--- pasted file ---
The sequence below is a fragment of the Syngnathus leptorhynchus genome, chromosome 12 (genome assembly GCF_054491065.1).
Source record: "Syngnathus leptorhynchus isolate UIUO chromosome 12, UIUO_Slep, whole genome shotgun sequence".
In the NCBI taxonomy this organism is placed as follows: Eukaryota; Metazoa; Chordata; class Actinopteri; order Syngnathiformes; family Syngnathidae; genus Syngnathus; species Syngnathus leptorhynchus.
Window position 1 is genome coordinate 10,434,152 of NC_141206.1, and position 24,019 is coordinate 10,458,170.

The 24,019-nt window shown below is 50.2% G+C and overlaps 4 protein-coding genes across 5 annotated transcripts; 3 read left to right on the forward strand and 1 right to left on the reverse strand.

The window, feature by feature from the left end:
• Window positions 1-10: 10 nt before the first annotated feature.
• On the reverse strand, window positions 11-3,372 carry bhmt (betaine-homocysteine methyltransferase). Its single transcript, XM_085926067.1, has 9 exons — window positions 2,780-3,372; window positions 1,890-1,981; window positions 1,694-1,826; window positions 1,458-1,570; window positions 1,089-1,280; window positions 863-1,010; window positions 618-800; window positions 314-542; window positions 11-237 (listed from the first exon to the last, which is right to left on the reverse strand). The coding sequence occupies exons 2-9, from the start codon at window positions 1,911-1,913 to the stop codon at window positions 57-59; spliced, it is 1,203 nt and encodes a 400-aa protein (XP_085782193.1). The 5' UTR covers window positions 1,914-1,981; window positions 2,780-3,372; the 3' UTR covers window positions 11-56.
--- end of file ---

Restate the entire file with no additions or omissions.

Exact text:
The sequence below is a fragment of the Syngnathus leptorhynchus genome, chromosome 12 (genome assembly GCF_054491065.1).
Source record: "Syngnathus leptorhynchus isolate UIUO chromosome 12, UIUO_Slep, whole genome shotgun sequence".
In the NCBI taxonomy this organism is placed as follows: Eukaryota; Metazoa; Chordata; class Actinopteri; order Syngnathiformes; family Syngnathidae; genus Syngnathus; species Syngnathus leptorhynchus.
Window position 1 is genome coordinate 10,434,152 of NC_141206.1, and position 24,019 is coordinate 10,458,170.

The 24,019-nt window shown below is 50.2% G+C and overlaps 4 protein-coding genes across 5 annotated transcripts; 3 read left to right on the forward strand and 1 right to left on the reverse strand.

The window, feature by feature from the left end:
• Window positions 1-10: 10 nt before the first annotated feature.
• On the reverse strand, window positions 11-3,372 carry bhmt (betaine-homocysteine methyltransferase). Its single transcript, XM_085926067.1, has 9 exons — window positions 2,780-3,372; window positions 1,890-1,981; window positions 1,694-1,826; window positions 1,458-1,570; window positions 1,089-1,280; window positions 863-1,010; window positions 618-800; window positions 314-542; window positions 11-237 (listed from the first exon to the last, which is right to left on the reverse strand). The coding sequence occupies exons 2-9, from the start codon at window positions 1,911-1,913 to the stop codon at window positions 57-59; spliced, it is 1,203 nt and encodes a 400-aa protein (XP_085782193.1). The 5' UTR covers window positions 1,914-1,981; window positions 2,780-3,372; the 3' UTR covers window positions 11-56.